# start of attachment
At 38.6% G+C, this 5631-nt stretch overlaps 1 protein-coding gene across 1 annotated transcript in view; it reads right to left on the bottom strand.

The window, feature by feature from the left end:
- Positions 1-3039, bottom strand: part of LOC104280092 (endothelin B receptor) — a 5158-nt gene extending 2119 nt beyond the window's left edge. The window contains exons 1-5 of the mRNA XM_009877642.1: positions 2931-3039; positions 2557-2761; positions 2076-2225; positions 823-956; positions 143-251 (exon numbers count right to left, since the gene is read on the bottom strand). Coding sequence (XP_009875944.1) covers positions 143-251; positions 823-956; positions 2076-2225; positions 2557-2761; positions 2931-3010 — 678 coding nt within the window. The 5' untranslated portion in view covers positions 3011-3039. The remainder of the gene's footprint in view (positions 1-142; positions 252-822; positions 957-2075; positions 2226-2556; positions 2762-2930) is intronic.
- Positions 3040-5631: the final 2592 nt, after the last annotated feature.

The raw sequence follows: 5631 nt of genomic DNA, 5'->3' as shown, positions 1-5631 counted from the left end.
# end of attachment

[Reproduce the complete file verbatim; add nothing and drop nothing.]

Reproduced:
At 38.6% G+C, this 5631-nt stretch overlaps 1 protein-coding gene across 1 annotated transcript in view; it reads right to left on the bottom strand.

The window, feature by feature from the left end:
- Positions 1-3039, bottom strand: part of LOC104280092 (endothelin B receptor) — a 5158-nt gene extending 2119 nt beyond the window's left edge. The window contains exons 1-5 of the mRNA XM_009877642.1: positions 2931-3039; positions 2557-2761; positions 2076-2225; positions 823-956; positions 143-251 (exon numbers count right to left, since the gene is read on the bottom strand). Coding sequence (XP_009875944.1) covers positions 143-251; positions 823-956; positions 2076-2225; positions 2557-2761; positions 2931-3010 — 678 coding nt within the window. The 5' untranslated portion in view covers positions 3011-3039. The remainder of the gene's footprint in view (positions 1-142; positions 252-822; positions 957-2075; positions 2226-2556; positions 2762-2930) is intronic.
- Positions 3040-5631: the final 2592 nt, after the last annotated feature.

The raw sequence follows: 5631 nt of genomic DNA, 5'->3' as shown, positions 1-5631 counted from the left end.